As an aspiring author, I often think about how a story should be planned. Some authors write a very detailed outline and follow it; others begin with a basic idea then start writing to see where it leads; while others use a combination of both. Usually it's very difficult to research these approaches to see what results they yield, but when I was writing my review of the Twin Peaks series I was surprised by the amount of information I found relating to each storyline and character.
The creators planned the storyline and feel of the show thoroughly, but most of the iconic characters and scenes were unscripted. If you're familiar with the series, after reading this article you should be able to see how the original design blended with the improvised to create a cultural phenomenon.
In this article I'll be excluding the storylines that the writers were forced to change by third parties (early reveal of Laura's killer, and ending Audrey and Cooper's relationship followed by introduction of their new love interests).
|Twin Peaks Lumber Mill|
Tony Krantz, who was both David Lynch and Mark Frost's agent, told them they should do a show about Lynch's vision of America, similar to Blue Velvet (1986). They watched Peyton Place (1957) and from that developed the town before its inhabitants. They drew a map and knew there would be a lumber mill, then determined the prevailing atmosphere. They came up with an image of a body washing up on the shore of a lake. Frost and Lynch came up with the notion of the girl next door leading a "desperate double life" that would end in murder.
Lynch and Frost wanted to mix a police investigation with a soap opera to create a series that was scary and sexy, funny and stylish, mundane and surreal. The mystery of who killed Laura Palmer was initially going to be in the foreground, but would recede gradually as viewers got to know the other townsfolk. The murder wasn't supposed to be solved, and the aim was for Twin Peaks to expose the gruesome underbelly of apple-pie America.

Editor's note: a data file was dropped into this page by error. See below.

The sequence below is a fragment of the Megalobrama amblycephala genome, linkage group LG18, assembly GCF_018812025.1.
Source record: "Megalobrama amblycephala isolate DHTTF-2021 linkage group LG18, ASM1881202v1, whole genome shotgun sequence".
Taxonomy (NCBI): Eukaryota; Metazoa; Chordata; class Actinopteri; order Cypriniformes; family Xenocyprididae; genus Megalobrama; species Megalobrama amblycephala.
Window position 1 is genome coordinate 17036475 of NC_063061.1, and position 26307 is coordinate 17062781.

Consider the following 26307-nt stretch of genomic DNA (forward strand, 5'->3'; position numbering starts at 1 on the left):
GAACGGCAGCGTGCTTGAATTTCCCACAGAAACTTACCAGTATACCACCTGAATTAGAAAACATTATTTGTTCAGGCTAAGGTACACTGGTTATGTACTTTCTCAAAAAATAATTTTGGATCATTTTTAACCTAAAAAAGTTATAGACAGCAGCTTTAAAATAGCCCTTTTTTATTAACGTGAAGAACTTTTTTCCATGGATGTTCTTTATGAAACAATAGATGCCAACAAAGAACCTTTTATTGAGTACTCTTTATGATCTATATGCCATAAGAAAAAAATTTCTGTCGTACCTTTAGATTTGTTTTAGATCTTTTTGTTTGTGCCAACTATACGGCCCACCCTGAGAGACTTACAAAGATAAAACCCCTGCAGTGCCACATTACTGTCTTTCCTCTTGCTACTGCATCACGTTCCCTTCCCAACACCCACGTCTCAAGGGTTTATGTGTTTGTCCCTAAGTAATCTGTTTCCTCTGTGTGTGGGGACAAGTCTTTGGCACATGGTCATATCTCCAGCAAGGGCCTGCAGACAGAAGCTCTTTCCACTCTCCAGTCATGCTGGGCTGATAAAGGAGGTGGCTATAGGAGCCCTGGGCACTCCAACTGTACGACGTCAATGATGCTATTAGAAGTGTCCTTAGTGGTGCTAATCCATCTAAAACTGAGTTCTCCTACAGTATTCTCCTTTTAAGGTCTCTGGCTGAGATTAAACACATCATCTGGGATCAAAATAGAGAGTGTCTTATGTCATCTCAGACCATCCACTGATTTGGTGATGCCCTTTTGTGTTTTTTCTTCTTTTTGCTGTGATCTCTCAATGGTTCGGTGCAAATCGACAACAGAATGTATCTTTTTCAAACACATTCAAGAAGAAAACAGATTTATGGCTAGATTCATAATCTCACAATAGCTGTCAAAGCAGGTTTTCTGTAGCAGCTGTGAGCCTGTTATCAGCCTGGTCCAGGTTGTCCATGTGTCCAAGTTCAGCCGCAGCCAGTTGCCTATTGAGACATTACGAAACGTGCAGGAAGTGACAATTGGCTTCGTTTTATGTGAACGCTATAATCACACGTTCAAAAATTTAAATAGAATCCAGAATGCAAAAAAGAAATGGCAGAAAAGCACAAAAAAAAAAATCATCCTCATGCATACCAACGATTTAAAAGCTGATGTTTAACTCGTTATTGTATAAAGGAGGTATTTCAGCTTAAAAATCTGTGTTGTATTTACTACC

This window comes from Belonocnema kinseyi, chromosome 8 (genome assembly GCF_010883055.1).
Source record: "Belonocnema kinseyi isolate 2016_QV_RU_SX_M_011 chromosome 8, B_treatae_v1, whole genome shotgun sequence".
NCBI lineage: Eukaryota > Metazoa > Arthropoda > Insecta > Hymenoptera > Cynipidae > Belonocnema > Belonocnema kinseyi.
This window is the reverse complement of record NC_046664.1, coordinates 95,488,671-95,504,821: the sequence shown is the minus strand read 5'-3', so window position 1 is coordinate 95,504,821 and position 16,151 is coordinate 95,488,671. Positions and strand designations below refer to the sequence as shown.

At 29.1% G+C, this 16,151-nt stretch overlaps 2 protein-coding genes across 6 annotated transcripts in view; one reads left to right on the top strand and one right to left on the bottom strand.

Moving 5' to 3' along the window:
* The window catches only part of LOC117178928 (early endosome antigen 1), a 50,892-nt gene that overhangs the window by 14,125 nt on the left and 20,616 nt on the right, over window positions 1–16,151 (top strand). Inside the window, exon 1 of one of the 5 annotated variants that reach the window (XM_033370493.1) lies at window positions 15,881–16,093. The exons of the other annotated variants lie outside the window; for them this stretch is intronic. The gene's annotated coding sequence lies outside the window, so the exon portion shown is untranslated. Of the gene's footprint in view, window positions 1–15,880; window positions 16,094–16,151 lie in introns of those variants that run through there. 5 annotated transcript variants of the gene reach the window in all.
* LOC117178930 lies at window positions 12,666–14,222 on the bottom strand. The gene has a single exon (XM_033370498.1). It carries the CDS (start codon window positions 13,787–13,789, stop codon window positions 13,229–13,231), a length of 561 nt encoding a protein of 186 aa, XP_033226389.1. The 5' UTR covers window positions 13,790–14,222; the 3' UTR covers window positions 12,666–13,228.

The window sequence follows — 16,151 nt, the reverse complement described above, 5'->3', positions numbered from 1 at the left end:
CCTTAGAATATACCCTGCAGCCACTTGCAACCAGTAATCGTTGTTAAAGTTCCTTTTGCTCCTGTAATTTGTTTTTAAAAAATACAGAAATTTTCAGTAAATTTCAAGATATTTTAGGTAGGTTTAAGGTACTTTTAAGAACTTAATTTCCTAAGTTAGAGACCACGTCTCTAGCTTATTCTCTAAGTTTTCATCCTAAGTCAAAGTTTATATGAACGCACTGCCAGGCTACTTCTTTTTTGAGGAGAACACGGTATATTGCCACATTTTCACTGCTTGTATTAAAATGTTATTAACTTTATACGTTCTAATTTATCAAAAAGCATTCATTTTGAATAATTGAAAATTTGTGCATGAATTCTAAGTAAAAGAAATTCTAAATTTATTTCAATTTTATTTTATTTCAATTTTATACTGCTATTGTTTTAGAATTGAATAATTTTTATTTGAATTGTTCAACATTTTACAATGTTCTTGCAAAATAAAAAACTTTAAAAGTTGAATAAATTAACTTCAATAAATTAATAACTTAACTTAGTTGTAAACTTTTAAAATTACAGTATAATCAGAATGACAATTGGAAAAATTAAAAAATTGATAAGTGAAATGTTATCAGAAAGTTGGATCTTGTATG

The cast of Twin Peaks featured some of Lynch's favourite character actors, several veteran actors who had risen to fame in the 1950s and 1960s, and some new, young and good looking actors. Lynch and Frost hand picked all the directors. Technically and artistically the series was revolutionary for television at the time, and geared toward reaching the standards of movies.
With few exceptions, each episode corresponds to a single day, starting at morning (or middle of the night) and ending the next night, and the episodes follow consecutive days. Each episode ends with a cliffhanger.
Invitation to Love was a "series-within-a-series" in Twin Peaks. It was seen briefly on TV screens in every episode of the first season except the pilot, but only occasionally in the second. It acted as a commentary on events unfolding in Twin Peaks itself.
|Sheryl Lee as Laura Palmer and her cousin Maddy Ferguson|
Due to budget constraints, Lynch intended to cast a local girl from Seattle, to play a dead girl. The local girl ended up being Sheryl Lee, and to his surprise she could act. Her image just being dead became one of the show's most memorable images. While Lynch was shooting the home movie of Donna and Laura, he realized that Lee had something special. As a result, Sheryl Lee became a semi-regular addition to the cast, appearing in flashbacks as Laura, and becoming recurring character Maddy Ferguson - Laura's similar-looking cousin.
|Frank Silva as BOB|
Frank Silva, who was working as a set dresser on the pilot episode, was moving some furniture in Laura Palmer's bedroom and moved a chest of drawers in front of the door. A woman jokingly warned him not to get stuck in the room, and Lynch, who was standing nearby, had a vision of Silva locked in Laura Palmer's room. After finding out that Silva was also an actor, he filmed a panning shot of Laura's room with Silva hiding behind the bars at the foot of the bed. At this point he still did not know how he was going to use this shot.